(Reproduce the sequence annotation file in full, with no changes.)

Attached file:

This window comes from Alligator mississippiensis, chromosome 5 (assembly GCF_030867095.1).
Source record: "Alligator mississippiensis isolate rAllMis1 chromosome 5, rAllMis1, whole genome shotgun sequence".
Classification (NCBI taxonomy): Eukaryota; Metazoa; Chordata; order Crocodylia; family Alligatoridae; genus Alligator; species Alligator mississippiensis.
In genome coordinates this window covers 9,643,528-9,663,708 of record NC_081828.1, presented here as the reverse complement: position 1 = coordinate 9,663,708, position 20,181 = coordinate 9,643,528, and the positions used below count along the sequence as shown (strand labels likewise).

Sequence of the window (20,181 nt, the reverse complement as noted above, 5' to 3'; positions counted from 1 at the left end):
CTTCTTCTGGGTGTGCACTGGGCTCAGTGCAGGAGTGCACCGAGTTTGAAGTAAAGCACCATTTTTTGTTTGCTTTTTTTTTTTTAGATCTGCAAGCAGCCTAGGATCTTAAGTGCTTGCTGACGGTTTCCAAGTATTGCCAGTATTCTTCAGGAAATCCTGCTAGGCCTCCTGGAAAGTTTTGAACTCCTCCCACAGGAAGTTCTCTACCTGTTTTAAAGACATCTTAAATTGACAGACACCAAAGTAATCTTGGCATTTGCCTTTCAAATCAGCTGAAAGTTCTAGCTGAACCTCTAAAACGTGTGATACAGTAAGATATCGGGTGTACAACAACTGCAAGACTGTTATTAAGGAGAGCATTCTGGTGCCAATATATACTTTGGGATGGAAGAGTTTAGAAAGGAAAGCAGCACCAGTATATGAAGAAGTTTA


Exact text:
This window comes from Alligator mississippiensis, chromosome 5 (assembly GCF_030867095.1).
Source record: "Alligator mississippiensis isolate rAllMis1 chromosome 5, rAllMis1, whole genome shotgun sequence".
Classification (NCBI taxonomy): Eukaryota; Metazoa; Chordata; order Crocodylia; family Alligatoridae; genus Alligator; species Alligator mississippiensis.
In genome coordinates this window covers 9,643,528-9,663,708 of record NC_081828.1, presented here as the reverse complement: position 1 = coordinate 9,663,708, position 20,181 = coordinate 9,643,528, and the positions used below count along the sequence as shown (strand labels likewise).

Sequence of the window (20,181 nt, the reverse complement as noted above, 5' to 3'; positions counted from 1 at the left end):
CTTCTTCTGGGTGTGCACTGGGCTCAGTGCAGGAGTGCACCGAGTTTGAAGTAAAGCACCATTTTTTGTTTGCTTTTTTTTTTTTAGATCTGCAAGCAGCCTAGGATCTTAAGTGCTTGCTGACGGTTTCCAAGTATTGCCAGTATTCTTCAGGAAATCCTGCTAGGCCTCCTGGAAAGTTTTGAACTCCTCCCACAGGAAGTTCTCTACCTGTTTTAAAGACATCTTAAATTGACAGACACCAAAGTAATCTTGGCATTTGCCTTTCAAATCAGCTGAAAGTTCTAGCTGAACCTCTAAAACGTGTGATACAGTAAGATATCGGGTGTACAACAACTGCAAGACTGTTATTAAGGAGAGCATTCTGGTGCCAATATATACTTTGGGATGGAAGAGTTTAGAAAGGAAAGCAGCACCAGTATATGAAGAAGTTTA